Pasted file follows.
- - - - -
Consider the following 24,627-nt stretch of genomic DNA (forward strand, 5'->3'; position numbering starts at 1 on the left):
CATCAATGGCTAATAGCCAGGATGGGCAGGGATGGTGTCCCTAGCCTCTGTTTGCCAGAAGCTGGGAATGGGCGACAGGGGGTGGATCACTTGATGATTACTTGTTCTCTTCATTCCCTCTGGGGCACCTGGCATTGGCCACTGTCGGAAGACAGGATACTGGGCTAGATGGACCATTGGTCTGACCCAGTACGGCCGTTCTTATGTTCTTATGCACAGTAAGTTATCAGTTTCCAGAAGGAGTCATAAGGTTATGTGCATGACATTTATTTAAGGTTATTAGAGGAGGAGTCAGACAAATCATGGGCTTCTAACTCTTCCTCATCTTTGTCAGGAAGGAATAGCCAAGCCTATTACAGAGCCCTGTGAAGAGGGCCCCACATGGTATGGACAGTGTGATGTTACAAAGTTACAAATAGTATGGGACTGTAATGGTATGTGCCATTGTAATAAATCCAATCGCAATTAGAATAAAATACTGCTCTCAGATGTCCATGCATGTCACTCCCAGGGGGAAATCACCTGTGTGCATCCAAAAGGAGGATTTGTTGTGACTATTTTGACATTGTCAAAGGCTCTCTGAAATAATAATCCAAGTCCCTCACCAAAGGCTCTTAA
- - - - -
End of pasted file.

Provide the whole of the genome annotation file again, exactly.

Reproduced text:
Consider the following 24,627-nt stretch of genomic DNA (forward strand, 5'->3'; position numbering starts at 1 on the left):
CATCAATGGCTAATAGCCAGGATGGGCAGGGATGGTGTCCCTAGCCTCTGTTTGCCAGAAGCTGGGAATGGGCGACAGGGGGTGGATCACTTGATGATTACTTGTTCTCTTCATTCCCTCTGGGGCACCTGGCATTGGCCACTGTCGGAAGACAGGATACTGGGCTAGATGGACCATTGGTCTGACCCAGTACGGCCGTTCTTATGTTCTTATGCACAGTAAGTTATCAGTTTCCAGAAGGAGTCATAAGGTTATGTGCATGACATTTATTTAAGGTTATTAGAGGAGGAGTCAGACAAATCATGGGCTTCTAACTCTTCCTCATCTTTGTCAGGAAGGAATAGCCAAGCCTATTACAGAGCCCTGTGAAGAGGGCCCCACATGGTATGGACAGTGTGATGTTACAAAGTTACAAATAGTATGGGACTGTAATGGTATGTGCCATTGTAATAAATCCAATCGCAATTAGAATAAAATACTGCTCTCAGATGTCCATGCATGTCACTCCCAGGGGGAAATCACCTGTGTGCATCCAAAAGGAGGATTTGTTGTGACTATTTTGACATTGTCAAAGGCTCTCTGAAATAATAATCCAAGTCCCTCACCAAAGGCTCTTAA